China’s tight credit environment has fostered some interesting financial innovation. In some cities, stacks of wool can be traded for an apartment. Amid this desperate demand for capital even pawnshops, a traditional lending channel, are changing how they operate.
Labelled as capitalist “bloodsuckers” by the Communist Party, pawnshops were banned in China from 1956 to 1987. Upon their return they were mostly frequented by people struggling to make ends meet who would pawn a family heirloom or other household item for a quick loan. In the past decade their role has expanded to provide capital to hard-pressed small businesses.
Pawnshops are now firmly part of China’s shadow banking industry. This is the murky world in which banks and other financial institutions come up with evermore creative ways of packaging loans and other forms of credit to companies. A report just released by the Chinese Academy of Social Sciences, a top state-backed think tank, puts the value of this industry at US$4.4 trillion – the equivalent to nearly one-fifth of the domestic banking sector’s total assets.
That huge figure is the result of the difficulties small businesses face in raising money from banks. There are more than 11 million SMEs in China that employ over 85% of the national workforce. Yet almost two-thirds can’t get access to bank loans, according to a survey by the Development Research Center under the State Council last year. State-backed banks prefer to lend to large firms and enterprises affiliated to local governments.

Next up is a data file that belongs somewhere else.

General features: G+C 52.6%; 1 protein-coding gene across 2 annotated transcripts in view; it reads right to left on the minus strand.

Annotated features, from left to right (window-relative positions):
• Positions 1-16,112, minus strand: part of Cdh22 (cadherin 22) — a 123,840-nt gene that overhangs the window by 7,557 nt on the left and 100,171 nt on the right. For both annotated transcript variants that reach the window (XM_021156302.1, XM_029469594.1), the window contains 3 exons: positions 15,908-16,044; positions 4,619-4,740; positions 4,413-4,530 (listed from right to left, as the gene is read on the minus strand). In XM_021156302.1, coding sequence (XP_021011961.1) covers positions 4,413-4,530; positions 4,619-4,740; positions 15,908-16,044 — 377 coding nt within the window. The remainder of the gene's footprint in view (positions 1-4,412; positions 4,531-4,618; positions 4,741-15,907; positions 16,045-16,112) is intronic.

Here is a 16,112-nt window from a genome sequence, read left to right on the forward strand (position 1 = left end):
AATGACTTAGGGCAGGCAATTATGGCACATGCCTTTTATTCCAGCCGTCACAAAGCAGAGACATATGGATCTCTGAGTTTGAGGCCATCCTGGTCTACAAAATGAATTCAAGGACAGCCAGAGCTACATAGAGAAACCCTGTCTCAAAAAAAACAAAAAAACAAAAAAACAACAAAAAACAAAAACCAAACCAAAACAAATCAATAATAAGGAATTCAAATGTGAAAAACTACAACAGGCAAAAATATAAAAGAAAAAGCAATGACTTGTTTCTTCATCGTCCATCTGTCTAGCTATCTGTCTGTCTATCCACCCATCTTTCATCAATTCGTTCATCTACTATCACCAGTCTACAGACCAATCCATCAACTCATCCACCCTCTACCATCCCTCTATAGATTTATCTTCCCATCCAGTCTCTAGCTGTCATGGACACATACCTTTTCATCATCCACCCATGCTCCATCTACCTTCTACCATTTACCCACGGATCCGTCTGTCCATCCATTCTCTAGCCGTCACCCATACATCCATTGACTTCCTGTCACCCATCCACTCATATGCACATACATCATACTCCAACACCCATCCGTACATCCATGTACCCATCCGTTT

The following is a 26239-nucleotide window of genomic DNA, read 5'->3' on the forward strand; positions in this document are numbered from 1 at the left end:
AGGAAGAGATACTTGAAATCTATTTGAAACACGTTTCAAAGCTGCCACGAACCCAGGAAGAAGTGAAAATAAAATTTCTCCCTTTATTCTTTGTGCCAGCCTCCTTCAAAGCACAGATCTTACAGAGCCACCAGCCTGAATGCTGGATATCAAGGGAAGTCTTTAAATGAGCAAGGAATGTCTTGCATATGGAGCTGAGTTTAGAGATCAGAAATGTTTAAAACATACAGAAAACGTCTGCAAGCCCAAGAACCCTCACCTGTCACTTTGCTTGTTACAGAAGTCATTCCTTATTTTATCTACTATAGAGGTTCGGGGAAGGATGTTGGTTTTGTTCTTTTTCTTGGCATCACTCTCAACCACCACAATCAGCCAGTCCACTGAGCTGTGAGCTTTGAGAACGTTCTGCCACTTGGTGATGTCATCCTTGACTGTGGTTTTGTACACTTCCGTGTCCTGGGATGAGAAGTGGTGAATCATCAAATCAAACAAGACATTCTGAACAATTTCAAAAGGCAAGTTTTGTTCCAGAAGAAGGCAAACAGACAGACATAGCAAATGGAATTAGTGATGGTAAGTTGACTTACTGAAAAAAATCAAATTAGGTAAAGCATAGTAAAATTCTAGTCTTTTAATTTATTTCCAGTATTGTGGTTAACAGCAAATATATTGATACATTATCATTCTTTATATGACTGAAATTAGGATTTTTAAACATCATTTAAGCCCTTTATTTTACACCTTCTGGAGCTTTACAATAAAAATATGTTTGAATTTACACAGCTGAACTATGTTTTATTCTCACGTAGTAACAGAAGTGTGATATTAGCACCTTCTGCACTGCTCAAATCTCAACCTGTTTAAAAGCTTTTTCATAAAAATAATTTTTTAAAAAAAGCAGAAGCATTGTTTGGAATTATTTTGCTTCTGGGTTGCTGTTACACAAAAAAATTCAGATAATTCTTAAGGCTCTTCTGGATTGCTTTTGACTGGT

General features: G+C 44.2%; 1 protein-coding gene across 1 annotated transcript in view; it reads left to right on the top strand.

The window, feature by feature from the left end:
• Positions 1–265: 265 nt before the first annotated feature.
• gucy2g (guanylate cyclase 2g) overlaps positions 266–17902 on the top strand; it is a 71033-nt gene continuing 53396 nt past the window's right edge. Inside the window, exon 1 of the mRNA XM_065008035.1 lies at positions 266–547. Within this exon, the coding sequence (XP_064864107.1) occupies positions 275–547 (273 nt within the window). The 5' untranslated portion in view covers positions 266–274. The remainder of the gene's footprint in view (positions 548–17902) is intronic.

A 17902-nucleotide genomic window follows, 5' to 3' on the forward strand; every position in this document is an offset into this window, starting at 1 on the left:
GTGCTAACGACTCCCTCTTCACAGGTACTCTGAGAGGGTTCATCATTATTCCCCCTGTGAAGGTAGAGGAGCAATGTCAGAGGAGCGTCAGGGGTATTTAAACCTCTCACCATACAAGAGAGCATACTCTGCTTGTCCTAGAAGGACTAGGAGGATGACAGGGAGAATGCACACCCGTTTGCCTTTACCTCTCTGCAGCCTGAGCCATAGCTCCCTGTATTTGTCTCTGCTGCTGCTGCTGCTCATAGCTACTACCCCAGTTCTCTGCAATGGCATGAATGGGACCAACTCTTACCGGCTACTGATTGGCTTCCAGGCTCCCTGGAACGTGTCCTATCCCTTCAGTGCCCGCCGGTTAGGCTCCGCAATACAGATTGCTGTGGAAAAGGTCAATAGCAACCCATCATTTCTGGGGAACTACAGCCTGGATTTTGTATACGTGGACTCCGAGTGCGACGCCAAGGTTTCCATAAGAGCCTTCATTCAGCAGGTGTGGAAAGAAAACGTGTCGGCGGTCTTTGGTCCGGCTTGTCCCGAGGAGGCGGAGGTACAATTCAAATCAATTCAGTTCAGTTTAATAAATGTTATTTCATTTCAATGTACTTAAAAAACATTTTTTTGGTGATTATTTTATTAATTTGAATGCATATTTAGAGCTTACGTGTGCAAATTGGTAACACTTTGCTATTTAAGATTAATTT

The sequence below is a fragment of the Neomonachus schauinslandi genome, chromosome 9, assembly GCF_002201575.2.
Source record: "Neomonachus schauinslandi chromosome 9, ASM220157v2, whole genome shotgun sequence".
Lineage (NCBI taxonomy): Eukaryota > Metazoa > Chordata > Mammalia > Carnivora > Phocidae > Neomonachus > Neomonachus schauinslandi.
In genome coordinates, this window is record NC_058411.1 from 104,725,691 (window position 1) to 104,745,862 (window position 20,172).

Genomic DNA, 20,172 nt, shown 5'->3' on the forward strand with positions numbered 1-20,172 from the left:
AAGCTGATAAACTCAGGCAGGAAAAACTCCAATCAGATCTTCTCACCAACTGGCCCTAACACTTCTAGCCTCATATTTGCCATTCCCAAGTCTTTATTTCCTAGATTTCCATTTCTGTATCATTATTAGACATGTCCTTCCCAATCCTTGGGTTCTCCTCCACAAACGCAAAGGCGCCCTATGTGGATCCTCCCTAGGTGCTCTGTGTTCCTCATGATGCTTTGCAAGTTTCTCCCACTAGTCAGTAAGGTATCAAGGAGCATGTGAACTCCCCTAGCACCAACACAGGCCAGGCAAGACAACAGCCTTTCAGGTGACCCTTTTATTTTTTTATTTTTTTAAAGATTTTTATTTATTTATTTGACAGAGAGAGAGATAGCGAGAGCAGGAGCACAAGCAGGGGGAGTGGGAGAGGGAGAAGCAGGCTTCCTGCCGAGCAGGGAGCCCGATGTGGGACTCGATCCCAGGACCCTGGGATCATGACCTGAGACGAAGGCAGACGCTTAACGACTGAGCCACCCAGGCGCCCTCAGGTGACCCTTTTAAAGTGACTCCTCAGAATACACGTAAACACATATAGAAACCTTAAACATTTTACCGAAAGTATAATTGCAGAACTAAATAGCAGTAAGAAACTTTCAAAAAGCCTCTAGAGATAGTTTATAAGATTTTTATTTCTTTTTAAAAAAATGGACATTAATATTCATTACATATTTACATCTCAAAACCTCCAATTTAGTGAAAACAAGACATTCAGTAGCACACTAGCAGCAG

In such an environment SMEs often turn to family financing, underground banks and loan sharks to fund their operations. They are forced to pay eye-watering interest rates well into double-digits. By contrast, the average rate at a retail pawnshop is usually much lower.
Step inside the retail unit of an upscale pawnbroker like Shanghai Hualian Pawn or Beijing’s Huaxia Pawnshop today and you’ll see the usual assortment of watches and jewellery that were common 20 years ago. But peer into an office behind the counter and you might well overhear negotiations for a loan in exchange for the keys to a luxury car or apartment deed. The average loan at a Chinese pawnbroker is about US$16,000 (RMB 100,000) versus US$150 in the US.
The industry is small compared to other shadow banking channels, but growing. China had 6,833 pawnshops at the end of September 2013 with a loan balance of US$11.83 billion, according to the Hong Kong Trade Development Council, citing statistics from the Ministry of Commerce. Industry revenue rose 5.1% year-on-year in 2013 while profits climbed 3.6%, according to state media reports. But with policymakers keeping a close grip on credit growth and mounting scrutiny of informal lending rising, pawnshops could see a jump in demand for their lending services from business owners finding it harder to get cash.
As this begins to happen it might push up the cost of borrowing. Interest rates at some pawnbrokers can already go as high as 35% for a six month loan. That could attract more investors to the market. Pawnshops are funded by a combination of bank loans, trust companies, individual investors, private firms and SOEs, and – illegally – by individual depositors. Yet this murky market also comes with inevitable risks. In January, a pawnbroker and former official in Hainan province was arrested for defrauding investors of some US$132.24 million.
For now pawnbrokers remain a small part of the credit system. There are opportunities to grow but those are limited by the fact that in order for borrowers to get a loan they need to have something to trade in. Many struggling firms pledged the family silver a long time ago.
A bigger role for pawnbrokers could be to serve as a canary in the coal mine to flag incoming risks in the shadow banking sector. The short-term duration of the majority of pawn shop loans may provide some early warning signals of which high-risk borrowers can’t repay their debts.